Amid all the financial doom and gloom going around at the moment, it's noteworthy that the world's most ancient store of value is still selling like hot cakes in the East. The Telegraph reports:
Stocks of physical gold crossed continents in the first half of 2013 as Westerners dumped their holdings and, on the other side of the world, the resulting fall in price sent consumers flocking to jewellers and bullion dealers.
Indian, Chinese, Thai and other Asian consumers flocked to jewellers and bullion dealers to build their holdings.
The trend, disclosed in the latest data from the World Gold Council, a trade organisation established by the gold mining industry, highlights the different ways in which gold is viewed and owned around the globe. The figures below show global demand for the metal in tonnes, in the months April-June 2013.
(Click the image for a larger view)
Jewellery demand was up 37pc over the same period in 2012, reaching the highest level since 2008. Bar and coin investment was also up by a huge 78pc year on year. This purchasing was concentrated in China, India and the Middle East, the WGC said - while selling was largely concentrated in western markets.
There's more at the link.
Too many Western investment advisers make the mistake of comparing precious metals to stocks and shares, pointing out that the former yield no dividends and (over the long term) have historically offered little prospect of capital appreciation compared to the latter. They miss the point. What Indian and Chinese investors want is security. Gold, silver and precious stones have for millennia been stores of value - a way to preserve one's capital when all other means fail. National currencies can collapse; land can be confiscated; art can fluctuate in value along with the market, and is vulnerable to theft and natural or unnatural disasters; but precious metals (particularly gold) and gems have almost always retained their worth, and usually increased in value in time of emergency.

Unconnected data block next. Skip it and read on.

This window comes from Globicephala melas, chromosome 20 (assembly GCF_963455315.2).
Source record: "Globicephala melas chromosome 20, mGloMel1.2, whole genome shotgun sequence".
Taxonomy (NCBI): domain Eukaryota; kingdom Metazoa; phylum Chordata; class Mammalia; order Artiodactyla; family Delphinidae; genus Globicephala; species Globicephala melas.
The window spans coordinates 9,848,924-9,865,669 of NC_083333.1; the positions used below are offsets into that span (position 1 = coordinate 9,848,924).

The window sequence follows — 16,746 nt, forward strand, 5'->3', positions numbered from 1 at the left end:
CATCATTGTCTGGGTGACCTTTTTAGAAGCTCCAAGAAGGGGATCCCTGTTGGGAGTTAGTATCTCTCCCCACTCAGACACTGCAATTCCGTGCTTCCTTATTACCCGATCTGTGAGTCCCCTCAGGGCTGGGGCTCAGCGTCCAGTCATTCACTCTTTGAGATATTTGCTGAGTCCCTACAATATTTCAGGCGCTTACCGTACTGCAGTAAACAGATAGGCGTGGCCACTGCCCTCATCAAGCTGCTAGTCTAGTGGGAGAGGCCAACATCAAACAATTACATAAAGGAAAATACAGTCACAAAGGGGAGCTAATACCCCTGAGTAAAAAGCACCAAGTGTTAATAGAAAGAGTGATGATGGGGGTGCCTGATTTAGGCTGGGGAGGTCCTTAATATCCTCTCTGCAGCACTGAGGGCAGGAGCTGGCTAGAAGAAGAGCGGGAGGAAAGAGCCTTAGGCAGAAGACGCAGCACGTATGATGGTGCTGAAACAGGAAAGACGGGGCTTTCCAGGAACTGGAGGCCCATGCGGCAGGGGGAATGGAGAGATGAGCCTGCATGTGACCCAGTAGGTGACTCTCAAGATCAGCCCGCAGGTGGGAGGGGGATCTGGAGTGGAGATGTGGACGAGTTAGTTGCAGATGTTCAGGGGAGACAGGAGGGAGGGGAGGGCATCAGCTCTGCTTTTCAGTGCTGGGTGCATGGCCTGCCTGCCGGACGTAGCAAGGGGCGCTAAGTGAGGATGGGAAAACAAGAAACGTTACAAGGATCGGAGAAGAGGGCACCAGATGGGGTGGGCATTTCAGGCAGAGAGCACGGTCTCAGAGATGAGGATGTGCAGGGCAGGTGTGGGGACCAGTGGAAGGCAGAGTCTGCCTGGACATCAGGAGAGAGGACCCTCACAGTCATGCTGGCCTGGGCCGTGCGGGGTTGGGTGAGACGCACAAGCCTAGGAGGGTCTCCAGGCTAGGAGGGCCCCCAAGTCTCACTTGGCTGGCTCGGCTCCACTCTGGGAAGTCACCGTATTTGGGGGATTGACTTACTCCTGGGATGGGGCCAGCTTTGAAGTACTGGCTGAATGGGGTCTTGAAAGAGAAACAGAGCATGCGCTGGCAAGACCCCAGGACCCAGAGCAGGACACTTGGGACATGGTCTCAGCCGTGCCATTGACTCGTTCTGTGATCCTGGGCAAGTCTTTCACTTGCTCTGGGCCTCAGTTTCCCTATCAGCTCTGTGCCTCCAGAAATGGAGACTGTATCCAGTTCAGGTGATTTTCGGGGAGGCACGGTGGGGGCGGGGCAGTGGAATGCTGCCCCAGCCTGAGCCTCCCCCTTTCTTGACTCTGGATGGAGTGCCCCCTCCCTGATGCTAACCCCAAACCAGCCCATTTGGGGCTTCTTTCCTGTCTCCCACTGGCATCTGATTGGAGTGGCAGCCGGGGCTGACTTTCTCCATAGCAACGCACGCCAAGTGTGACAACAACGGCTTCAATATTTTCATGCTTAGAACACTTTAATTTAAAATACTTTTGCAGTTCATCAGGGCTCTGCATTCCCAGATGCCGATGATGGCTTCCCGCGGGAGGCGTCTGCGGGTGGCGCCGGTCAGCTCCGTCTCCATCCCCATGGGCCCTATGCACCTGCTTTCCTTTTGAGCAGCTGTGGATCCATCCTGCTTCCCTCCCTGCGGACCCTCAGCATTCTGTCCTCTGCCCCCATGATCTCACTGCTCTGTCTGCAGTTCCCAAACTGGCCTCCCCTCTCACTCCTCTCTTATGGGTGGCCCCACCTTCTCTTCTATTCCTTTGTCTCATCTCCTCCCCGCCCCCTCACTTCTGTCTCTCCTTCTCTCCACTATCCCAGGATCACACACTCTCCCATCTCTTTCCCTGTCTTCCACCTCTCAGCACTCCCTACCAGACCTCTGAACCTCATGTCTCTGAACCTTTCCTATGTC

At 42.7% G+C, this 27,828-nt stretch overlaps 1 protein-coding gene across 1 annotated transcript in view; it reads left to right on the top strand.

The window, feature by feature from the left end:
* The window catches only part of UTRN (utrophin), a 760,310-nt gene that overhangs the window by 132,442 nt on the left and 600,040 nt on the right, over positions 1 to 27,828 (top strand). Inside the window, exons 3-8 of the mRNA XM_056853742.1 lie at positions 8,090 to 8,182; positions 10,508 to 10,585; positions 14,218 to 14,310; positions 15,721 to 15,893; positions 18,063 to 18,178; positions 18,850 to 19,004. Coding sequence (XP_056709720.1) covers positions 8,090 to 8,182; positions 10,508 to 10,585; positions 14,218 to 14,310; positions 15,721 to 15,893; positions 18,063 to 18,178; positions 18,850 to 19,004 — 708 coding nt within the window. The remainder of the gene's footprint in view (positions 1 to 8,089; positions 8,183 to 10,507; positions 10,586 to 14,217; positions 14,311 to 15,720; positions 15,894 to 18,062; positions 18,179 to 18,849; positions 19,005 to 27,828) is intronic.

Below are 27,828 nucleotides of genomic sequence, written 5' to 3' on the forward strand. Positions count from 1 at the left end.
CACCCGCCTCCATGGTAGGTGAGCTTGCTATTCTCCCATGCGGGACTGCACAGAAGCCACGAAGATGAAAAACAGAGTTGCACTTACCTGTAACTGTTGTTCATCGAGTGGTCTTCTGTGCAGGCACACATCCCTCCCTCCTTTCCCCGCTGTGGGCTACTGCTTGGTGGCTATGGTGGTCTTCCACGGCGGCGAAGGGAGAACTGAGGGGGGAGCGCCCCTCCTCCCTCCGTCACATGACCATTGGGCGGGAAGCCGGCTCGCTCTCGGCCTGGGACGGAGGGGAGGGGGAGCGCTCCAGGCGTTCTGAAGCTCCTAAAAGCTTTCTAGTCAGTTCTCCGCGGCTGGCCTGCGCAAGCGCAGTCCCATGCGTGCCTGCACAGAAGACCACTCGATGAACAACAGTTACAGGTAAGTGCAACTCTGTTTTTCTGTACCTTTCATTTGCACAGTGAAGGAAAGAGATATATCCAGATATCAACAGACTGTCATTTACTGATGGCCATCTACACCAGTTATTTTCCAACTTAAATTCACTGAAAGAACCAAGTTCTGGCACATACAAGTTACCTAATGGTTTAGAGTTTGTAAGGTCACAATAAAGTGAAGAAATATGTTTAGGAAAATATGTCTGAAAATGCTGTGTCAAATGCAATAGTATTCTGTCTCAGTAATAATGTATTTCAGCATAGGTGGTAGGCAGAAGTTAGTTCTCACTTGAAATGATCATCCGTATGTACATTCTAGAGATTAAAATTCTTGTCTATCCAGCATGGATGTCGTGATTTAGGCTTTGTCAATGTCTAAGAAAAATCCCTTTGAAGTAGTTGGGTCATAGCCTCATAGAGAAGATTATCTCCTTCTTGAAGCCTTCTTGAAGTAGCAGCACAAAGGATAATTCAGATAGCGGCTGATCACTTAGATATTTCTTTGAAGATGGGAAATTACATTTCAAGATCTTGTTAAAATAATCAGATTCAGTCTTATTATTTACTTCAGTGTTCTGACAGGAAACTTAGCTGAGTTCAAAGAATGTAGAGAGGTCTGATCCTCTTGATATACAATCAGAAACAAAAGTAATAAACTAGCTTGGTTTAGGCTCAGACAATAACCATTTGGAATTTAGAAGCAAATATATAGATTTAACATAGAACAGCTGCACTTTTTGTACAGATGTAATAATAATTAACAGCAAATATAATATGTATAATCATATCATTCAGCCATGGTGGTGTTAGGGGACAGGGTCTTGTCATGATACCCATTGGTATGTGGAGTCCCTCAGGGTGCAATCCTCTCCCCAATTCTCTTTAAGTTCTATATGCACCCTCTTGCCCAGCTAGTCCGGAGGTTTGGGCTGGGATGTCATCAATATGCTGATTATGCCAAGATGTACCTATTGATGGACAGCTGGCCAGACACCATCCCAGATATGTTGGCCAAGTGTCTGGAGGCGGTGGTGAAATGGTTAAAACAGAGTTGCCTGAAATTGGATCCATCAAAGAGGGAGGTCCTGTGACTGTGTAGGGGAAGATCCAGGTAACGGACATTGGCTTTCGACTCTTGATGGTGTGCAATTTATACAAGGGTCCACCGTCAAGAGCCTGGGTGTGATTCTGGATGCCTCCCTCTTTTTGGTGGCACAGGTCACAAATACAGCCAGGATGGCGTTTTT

(They're also relatively portable, occupying little space and easily concealed in small quantities, so that if one absolutely has to 'get out of Dodge', they offer a way to take your assets with you. I've personally witnessed, in Africa, a car's wheel bearings being unpacked as soon as it was safely across a border and around a few corners, out of sight of the customs officers. From among the bearings emerged several dozen heavily greased gemstones, none the worse for their rough transit. Their super-hardness trashed the wheel bearings, of course, but the latter could be - and were - easily replaced. All that mattered was that they lasted long enough to get across the border!)
I can't afford to buy gold for myself, but in the light of current economic circumstances, I sure wish I could . . .